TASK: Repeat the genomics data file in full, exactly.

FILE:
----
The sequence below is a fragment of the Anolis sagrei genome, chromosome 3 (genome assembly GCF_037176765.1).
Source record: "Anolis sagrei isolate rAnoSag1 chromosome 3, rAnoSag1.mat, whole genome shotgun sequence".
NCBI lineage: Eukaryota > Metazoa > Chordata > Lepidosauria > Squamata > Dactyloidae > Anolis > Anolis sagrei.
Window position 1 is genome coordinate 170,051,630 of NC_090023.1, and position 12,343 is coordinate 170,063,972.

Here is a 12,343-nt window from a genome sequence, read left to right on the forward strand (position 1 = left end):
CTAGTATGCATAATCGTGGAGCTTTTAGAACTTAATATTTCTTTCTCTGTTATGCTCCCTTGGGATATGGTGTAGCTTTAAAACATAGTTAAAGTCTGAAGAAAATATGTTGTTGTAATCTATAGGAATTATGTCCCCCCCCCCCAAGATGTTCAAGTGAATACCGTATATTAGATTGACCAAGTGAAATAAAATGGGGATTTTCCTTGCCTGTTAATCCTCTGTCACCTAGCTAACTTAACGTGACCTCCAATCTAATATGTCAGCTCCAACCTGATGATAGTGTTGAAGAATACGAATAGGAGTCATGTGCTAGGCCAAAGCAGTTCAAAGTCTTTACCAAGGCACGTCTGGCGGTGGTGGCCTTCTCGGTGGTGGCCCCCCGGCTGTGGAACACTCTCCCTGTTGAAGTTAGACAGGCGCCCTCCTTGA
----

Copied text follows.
The sequence below is a fragment of the Anolis sagrei genome, chromosome 3 (genome assembly GCF_037176765.1).
Source record: "Anolis sagrei isolate rAnoSag1 chromosome 3, rAnoSag1.mat, whole genome shotgun sequence".
NCBI lineage: Eukaryota > Metazoa > Chordata > Lepidosauria > Squamata > Dactyloidae > Anolis > Anolis sagrei.
Window position 1 is genome coordinate 170,051,630 of NC_090023.1, and position 12,343 is coordinate 170,063,972.

Here is a 12,343-nt window from a genome sequence, read left to right on the forward strand (position 1 = left end):
CTAGTATGCATAATCGTGGAGCTTTTAGAACTTAATATTTCTTTCTCTGTTATGCTCCCTTGGGATATGGTGTAGCTTTAAAACATAGTTAAAGTCTGAAGAAAATATGTTGTTGTAATCTATAGGAATTATGTCCCCCCCCCCCAAGATGTTCAAGTGAATACCGTATATTAGATTGACCAAGTGAAATAAAATGGGGATTTTCCTTGCCTGTTAATCCTCTGTCACCTAGCTAACTTAACGTGACCTCCAATCTAATATGTCAGCTCCAACCTGATGATAGTGTTGAAGAATACGAATAGGAGTCATGTGCTAGGCCAAAGCAGTTCAAAGTCTTTACCAAGGCACGTCTGGCGGTGGTGGCCTTCTCGGTGGTGGCCCCCCGGCTGTGGAACACTCTCCCTGTTGAAGTTAGACAGGCGCCCTCCTTGA